A few years ago, I spent my Tuesday afternoons schlepping to an elementary school with my bag full of yoga mats. I would enter the school cafeteria/gymnasium/auditorium full of chattering children and wait while the group dispersed, leaving only ten or twelve of the Kindergarten through fifth graders. These children were selected by three of the school staff members as those who “needed” stress relief the most. The kids were a mixed bag, boys and girls from five to ten of all colors and backgrounds. , I cannot begin to imagine what life was like for most of the children that gathered with me on those Tuesday afternoons, but for the 45 minutes they spent with me on those afternoons, they were joyous, playful, and insightful. And they loved yoga.
I was “hired” to teach in a Title I school, though when the funding was cut, I kept going back for as long as I could. My time teaching yoga to these children taught me so much. Patience, breath, laughter. I learned more about how to let things go in those 45 minutes, then in the other ten thousand minutes of my week. I could see how yoga was providing these kids with techniques to cope with life, and teachers commented constantly on the efficacy of these lessons in the classroom.
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Teaching yoga in schools has always been a source of debate, but as the West begins to understand the physical and mental advantages of yoga asana and breathing techniques, it is becoming more and more prevalent in educational settings across the country. Several weeks ago my studio owner walked in after one of my classes holding the New York Times with a picture of several children lying in Savasana in the middle of a school gymnasium. Less Homework, More Yoga focused on a Boston area high school that has worked yoga into the required curriculum for seniors as a way to cope with growing stress and pressure. The innovative program was developed in response to how students were coping with the pressure of achievement in the high stress environment of high school.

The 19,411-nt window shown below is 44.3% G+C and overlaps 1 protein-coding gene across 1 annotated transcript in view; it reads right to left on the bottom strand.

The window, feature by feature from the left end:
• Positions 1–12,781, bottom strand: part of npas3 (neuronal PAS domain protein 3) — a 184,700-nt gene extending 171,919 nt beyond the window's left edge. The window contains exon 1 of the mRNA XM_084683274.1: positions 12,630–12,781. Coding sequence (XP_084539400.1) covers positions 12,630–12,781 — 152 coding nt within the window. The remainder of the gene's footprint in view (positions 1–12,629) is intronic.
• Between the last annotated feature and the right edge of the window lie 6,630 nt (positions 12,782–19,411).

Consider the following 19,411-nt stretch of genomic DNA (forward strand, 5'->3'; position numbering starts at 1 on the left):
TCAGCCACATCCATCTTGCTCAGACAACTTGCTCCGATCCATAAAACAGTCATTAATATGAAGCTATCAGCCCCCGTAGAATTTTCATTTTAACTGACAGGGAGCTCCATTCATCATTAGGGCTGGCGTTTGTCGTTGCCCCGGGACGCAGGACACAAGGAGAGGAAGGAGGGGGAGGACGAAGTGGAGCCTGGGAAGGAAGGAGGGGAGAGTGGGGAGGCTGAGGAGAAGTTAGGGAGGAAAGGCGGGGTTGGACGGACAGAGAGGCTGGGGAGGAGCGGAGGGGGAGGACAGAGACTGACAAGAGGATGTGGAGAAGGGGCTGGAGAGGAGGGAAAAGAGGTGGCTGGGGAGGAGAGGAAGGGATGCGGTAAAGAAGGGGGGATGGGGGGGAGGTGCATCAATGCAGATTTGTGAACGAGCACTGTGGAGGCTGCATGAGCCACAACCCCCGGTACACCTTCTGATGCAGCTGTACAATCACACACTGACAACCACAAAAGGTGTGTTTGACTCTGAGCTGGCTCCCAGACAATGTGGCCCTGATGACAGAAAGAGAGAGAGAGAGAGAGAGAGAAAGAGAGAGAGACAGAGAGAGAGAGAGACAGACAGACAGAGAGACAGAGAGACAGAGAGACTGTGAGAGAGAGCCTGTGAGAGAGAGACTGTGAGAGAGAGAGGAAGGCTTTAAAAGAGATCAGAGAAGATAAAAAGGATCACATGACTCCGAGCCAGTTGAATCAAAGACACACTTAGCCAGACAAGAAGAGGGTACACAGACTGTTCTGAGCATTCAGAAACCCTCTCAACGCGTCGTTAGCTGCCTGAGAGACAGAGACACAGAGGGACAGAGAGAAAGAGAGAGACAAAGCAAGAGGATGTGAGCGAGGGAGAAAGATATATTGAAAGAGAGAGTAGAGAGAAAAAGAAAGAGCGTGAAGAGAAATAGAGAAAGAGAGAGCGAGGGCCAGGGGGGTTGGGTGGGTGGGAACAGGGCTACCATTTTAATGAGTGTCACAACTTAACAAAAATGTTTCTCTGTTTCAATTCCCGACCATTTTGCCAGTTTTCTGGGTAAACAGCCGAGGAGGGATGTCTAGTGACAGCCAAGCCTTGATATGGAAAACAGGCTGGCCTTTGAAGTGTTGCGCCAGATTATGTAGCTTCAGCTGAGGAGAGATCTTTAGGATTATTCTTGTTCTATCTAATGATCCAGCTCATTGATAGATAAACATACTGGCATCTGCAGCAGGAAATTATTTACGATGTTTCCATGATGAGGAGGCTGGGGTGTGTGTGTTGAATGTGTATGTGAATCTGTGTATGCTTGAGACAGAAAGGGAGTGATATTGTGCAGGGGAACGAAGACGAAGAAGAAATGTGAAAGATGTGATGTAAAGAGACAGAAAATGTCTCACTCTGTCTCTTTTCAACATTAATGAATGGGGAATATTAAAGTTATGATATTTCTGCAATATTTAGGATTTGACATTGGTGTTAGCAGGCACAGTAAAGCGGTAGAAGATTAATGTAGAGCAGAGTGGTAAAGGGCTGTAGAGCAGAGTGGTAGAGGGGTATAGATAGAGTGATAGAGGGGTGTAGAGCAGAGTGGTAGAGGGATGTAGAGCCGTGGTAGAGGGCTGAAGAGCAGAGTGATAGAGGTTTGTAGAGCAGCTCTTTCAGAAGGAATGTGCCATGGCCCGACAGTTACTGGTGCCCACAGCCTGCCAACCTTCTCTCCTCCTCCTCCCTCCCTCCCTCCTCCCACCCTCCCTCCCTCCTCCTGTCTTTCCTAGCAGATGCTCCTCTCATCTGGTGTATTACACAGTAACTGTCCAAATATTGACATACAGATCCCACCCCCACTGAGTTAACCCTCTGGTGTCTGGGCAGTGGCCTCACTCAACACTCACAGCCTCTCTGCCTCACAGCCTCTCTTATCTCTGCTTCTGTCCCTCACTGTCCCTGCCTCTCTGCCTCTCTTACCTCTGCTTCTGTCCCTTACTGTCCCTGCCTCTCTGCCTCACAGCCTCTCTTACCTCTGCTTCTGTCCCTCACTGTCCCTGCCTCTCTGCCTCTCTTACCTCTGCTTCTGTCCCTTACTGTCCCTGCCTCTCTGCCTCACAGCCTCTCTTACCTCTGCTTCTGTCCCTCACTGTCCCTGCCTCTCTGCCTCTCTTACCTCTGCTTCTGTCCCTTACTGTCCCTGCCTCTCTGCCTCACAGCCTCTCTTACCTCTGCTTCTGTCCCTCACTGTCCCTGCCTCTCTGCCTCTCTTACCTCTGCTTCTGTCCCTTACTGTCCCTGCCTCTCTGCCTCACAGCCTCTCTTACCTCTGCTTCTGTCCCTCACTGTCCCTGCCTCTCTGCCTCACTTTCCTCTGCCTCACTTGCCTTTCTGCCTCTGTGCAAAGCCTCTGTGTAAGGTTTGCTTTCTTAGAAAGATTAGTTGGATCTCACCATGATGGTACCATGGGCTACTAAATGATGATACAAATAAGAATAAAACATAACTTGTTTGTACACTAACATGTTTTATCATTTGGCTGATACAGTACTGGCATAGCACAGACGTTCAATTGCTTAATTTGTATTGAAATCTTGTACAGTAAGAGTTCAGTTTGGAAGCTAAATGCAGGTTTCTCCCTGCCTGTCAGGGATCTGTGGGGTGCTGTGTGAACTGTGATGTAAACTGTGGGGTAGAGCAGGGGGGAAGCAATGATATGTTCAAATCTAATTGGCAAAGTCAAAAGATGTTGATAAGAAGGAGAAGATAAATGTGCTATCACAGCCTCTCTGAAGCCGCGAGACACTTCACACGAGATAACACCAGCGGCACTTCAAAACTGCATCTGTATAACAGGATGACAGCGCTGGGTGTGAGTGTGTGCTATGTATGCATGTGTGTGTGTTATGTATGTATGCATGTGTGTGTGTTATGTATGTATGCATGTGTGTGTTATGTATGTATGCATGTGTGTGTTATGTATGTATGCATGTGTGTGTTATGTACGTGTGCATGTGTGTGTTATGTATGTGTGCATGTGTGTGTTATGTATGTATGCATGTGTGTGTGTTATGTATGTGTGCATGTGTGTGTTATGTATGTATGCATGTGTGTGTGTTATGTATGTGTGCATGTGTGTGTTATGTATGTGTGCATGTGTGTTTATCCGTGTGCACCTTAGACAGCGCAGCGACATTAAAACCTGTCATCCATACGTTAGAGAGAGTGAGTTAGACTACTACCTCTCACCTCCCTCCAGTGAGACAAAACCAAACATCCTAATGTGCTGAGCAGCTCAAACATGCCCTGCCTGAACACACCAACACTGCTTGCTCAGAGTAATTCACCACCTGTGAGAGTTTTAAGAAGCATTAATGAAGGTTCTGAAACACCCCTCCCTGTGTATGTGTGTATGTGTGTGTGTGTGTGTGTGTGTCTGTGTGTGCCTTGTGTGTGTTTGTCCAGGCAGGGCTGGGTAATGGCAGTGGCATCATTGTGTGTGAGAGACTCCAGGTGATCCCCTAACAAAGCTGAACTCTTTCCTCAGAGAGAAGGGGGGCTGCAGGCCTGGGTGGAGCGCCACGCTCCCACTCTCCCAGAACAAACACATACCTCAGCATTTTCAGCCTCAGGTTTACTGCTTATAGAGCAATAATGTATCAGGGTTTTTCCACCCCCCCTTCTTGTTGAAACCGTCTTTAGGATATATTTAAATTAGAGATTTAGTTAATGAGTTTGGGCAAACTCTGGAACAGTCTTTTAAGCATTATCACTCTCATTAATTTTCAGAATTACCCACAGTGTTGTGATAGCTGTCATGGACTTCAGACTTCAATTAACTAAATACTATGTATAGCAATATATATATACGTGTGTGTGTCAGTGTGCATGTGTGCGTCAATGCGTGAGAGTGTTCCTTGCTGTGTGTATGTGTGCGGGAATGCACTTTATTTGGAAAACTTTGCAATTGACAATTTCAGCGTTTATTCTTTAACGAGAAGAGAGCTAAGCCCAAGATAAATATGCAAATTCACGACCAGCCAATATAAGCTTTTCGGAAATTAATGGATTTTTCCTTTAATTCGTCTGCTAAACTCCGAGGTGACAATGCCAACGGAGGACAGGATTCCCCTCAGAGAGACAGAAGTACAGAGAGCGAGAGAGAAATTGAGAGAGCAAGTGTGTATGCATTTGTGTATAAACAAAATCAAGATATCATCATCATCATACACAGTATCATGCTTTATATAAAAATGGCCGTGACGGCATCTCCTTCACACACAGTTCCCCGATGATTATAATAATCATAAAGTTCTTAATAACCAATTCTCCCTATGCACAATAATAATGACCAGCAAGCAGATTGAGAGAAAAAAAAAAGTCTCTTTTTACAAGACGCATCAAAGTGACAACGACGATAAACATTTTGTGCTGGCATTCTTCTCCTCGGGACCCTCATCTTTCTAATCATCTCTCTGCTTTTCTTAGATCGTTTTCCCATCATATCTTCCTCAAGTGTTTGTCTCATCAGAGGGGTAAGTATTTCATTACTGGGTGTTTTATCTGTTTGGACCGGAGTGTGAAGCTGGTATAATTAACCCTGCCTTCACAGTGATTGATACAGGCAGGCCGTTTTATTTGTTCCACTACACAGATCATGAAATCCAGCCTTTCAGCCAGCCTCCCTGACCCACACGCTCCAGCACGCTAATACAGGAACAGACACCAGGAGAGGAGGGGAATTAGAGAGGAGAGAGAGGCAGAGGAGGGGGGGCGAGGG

From the pressures to achieve in high school to the growing academic weight in elementary school, yoga is proving to be a valuable tool in dealing with stress and fatigue. "It makes me feel calm, relaxed and it gets all the stress out of me," said a fourth grader in Decatur, GA whose teacher is using yoga techniques to increase focus and reduce anxiety. Most of the techniques are accessible and relatable to young people. Many of the asanas are based on animals or things found in nature, and creative educators are even working them into the academic lessons themselves.
Yoga is proving to be a tool in all aspects of learning today. Students of all ages immediately begin to see how something as simple as breathing and body awareness can alter their approach to their classroom responsibilities and help them cope with stressful situations both at school and at home. Teachers also see the benefits in the classroom, as students’ focus increases, their coping abilities are more evident, and their overall interest in learning increases. I have taught yoga in elementary, middle, and high schools, and though most students (and teachers) begin with trepidation, the results are considerable with teachers often seeking techniques to apply in the classroom. If you are interested in bringing yoga into a classroom in your area, there are many organizations that provide training and assistance. Check out www.yogaed.com and www.yogakids.com for more information, or look for yoga teachers in your area.